Part of the magic of Bioware game is continuing your story from one game to the next. It feels like your choices matter, even when those choices boil down to picking between three different colors. The backlash against the original ending of Mass Effect 3 is partially because fans were passionate about their previous choices mattering in the grand scheme of things. The problem Bioware faces in allowing you carry your choices forward is logisitics: how do you get your save data from one platform to another?
The company already faced this issue in releasing Mass Effect 2 for PlayStation 3 and Mass Effect 3 for Wii U. Neither platform benefited from having the previous games in the series so Bioware included digital graphic novels with each title, allowing players to experience the major story beats and make decisions as if they had played those games. Even on PC, modders have created save game editors and creators, so players aren't forced to play the first Mass Effect in order to jump into the series.
With Dragon Age: Inquisition releasing on two platforms, Xbox One and PlayStation 4, that won't benefit from previous iterations, Bioware has announced a new fix that should help moving forward. Dragon Age Keep is the cloud-based tool that will let you customize the world of Dragon Age heading into Inquisition.
"Very early in the planning of DAI, we began to think about how we were going to address the issue of importing save game files," wrote Dragon Age executive producer Mark Darrah. "We were dealing with a brand new game engine, plus the next generation of consoles. It was a priority that our fans be able to have their decisions carry forward, regardless of their past or future platform."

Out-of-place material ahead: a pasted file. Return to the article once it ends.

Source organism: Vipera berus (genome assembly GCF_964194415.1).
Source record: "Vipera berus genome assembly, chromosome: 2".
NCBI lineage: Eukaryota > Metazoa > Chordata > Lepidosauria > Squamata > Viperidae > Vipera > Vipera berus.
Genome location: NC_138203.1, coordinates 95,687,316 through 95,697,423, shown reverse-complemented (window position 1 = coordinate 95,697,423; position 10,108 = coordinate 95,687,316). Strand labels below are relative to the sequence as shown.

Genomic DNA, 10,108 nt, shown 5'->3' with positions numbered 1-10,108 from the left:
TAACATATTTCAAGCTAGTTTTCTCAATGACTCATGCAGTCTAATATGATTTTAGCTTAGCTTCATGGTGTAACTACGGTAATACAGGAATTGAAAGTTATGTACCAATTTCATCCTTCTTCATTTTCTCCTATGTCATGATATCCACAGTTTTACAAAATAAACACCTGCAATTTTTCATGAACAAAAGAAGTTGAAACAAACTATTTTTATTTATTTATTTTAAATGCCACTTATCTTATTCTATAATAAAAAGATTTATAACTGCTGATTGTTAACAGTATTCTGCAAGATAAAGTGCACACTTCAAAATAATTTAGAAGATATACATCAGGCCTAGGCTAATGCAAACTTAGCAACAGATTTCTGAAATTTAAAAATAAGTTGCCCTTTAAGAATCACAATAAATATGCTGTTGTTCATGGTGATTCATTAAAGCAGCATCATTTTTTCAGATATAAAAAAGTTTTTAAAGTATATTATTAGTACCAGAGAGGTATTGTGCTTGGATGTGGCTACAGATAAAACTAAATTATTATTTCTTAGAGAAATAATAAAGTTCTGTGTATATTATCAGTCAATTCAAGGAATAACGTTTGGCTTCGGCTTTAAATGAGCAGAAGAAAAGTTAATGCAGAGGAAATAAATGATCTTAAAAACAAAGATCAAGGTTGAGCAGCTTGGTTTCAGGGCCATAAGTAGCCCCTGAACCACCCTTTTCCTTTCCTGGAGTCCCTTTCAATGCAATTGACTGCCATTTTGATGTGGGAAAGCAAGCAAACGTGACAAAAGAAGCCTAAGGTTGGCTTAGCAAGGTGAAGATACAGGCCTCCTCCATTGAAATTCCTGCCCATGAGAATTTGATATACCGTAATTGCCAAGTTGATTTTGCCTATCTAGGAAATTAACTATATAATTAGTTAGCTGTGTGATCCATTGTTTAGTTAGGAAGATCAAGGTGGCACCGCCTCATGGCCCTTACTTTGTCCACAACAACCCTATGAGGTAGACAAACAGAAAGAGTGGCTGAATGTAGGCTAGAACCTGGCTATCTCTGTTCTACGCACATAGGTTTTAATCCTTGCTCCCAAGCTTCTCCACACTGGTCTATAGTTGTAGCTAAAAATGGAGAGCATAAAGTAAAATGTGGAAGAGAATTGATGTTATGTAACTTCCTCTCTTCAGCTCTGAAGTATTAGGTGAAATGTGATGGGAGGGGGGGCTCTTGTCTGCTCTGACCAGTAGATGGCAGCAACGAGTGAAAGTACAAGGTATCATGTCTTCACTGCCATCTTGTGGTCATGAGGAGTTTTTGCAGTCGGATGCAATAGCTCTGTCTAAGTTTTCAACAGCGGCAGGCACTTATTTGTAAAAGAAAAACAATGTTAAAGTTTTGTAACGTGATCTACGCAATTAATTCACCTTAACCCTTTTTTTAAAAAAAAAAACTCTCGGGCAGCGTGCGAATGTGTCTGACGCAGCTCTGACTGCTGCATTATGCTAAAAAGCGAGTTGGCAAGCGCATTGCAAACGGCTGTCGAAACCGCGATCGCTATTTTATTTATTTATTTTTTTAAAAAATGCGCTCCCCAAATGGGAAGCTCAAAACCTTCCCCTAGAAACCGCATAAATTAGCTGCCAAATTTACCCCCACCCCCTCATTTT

"Moving to the cloud allows players to take their unique world state into any platform (present or future) and even other media. For existing fans, an advantage of being in the cloud is that (if you are ok with spoilers) you can fully explore what-if scenarios, and become aware of events and consequences in our past games that you may not have known were possible. You can then fire up the previous games and go exploring for those moments."
"Even if you don't go back and re-play the previous games, you can still establish that scenario as part of your world state, and import it at the start of a new DAI game to see the consequences of your actions," he added.
The team at Bioware is still looking into actually importing your existing save game files and will provide more details "in the months to come." The reason Bioware is announcing Keep today is they need people to sign up for the service's beta. Why? Because importing all that data is hard and could break something.
"An import from DAO to DA2 brought across something in the order of 600 different data points, most requiring complex logic solving to answer correctly the question of 'how did the player settle this choice at the end of the game.' As a result, some current save imports are buggy, which is our fault, and something we're committed to fixing. Permanently. The Keep allows us to do just that. Users of the Keep won't have to suffer with these types of logic inconsistencies any longer," said Darrah.
As a player of both Dragon Age and Mass Effect, I'm glad Bioware is thinking farther in the future. Yes, I might have made one choice in my 50+ hour game of Dragon Age: Origins, but maybe I don't want to carry those choices into the Inquisition. It'd be nice to make slightly different decisions without having to play through the whole game again. Perhaps I'd like for Inquisition to start in a darker world than the one my Hawke left in Dragon Age II.
I'm hoping Bioware carries the idea forward into a 'Mass Effect Citadel' or whatever they want to call it. The company's always been about player choice, and I think this just adds another layer onto those choices: being able to start at the newest title or the very beginning.